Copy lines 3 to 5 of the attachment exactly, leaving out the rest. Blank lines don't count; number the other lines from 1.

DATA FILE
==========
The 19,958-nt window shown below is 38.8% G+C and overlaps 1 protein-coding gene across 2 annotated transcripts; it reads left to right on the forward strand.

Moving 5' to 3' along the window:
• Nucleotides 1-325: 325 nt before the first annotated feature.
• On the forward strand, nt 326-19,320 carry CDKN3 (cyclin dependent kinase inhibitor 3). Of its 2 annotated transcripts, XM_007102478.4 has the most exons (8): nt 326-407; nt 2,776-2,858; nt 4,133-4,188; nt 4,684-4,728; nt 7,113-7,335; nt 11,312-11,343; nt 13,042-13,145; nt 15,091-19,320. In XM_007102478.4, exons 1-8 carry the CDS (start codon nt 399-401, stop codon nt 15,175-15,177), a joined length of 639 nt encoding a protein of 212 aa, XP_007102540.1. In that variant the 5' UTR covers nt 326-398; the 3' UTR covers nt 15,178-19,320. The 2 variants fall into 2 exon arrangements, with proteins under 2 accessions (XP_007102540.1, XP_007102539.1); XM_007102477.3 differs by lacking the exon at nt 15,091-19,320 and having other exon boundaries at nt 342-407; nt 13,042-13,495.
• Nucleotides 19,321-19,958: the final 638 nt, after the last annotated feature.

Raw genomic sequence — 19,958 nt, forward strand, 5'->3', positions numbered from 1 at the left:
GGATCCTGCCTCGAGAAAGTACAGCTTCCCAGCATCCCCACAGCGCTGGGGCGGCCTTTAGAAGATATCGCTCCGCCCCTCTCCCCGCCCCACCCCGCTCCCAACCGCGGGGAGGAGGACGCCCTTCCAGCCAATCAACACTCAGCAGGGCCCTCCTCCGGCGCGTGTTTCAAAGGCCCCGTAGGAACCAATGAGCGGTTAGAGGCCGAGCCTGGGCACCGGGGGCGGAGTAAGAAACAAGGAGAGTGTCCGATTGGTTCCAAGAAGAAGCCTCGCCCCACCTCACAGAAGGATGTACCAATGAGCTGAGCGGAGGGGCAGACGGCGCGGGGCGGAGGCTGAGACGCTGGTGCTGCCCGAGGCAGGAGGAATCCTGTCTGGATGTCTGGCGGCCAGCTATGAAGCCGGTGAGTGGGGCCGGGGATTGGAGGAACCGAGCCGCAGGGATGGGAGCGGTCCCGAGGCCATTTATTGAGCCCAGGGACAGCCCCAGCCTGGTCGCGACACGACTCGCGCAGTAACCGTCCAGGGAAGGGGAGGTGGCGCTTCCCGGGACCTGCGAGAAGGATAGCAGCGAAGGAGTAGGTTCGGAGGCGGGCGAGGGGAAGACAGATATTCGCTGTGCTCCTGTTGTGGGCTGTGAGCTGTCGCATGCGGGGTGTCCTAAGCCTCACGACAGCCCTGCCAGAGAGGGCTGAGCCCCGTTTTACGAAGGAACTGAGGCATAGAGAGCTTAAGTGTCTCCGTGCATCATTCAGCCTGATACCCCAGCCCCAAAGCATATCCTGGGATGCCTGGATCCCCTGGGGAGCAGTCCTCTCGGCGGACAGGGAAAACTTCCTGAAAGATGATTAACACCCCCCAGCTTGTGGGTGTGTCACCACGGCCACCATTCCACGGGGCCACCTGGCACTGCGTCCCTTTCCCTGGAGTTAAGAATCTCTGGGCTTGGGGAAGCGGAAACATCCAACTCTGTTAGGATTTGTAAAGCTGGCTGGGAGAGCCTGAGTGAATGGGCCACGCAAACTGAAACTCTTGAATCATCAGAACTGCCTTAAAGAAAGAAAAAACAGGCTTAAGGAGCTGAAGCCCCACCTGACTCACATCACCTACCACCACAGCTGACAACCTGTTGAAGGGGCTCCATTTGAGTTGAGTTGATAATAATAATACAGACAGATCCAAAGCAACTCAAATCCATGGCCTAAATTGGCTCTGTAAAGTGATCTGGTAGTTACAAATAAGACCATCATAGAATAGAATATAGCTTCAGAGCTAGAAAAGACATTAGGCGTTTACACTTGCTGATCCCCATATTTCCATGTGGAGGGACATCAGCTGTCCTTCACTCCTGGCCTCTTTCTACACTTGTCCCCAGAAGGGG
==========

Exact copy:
• Nucleotides 1-325: 325 nt before the first annotated feature.
• On the forward strand, nt 326-19,320 carry CDKN3 (cyclin dependent kinase inhibitor 3). Of its 2 annotated transcripts, XM_007102478.4 has the most exons (8): nt 326-407; nt 2,776-2,858; nt 4,133-4,188; nt 4,684-4,728; nt 7,113-7,335; nt 11,312-11,343; nt 13,042-13,145; nt 15,091-19,320. In XM_007102478.4, exons 1-8 carry the CDS (start codon nt 399-401, stop codon nt 15,175-15,177), a joined length of 639 nt encoding a protein of 212 aa, XP_007102540.1. In that variant the 5' UTR covers nt 326-398; the 3' UTR covers nt 15,178-19,320. The 2 variants fall into 2 exon arrangements, with proteins under 2 accessions (XP_007102540.1, XP_007102539.1); XM_007102477.3 differs by lacking the exon at nt 15,091-19,320 and having other exon boundaries at nt 342-407; nt 13,042-13,495.
• Nucleotides 19,321-19,958: the final 638 nt, after the last annotated feature.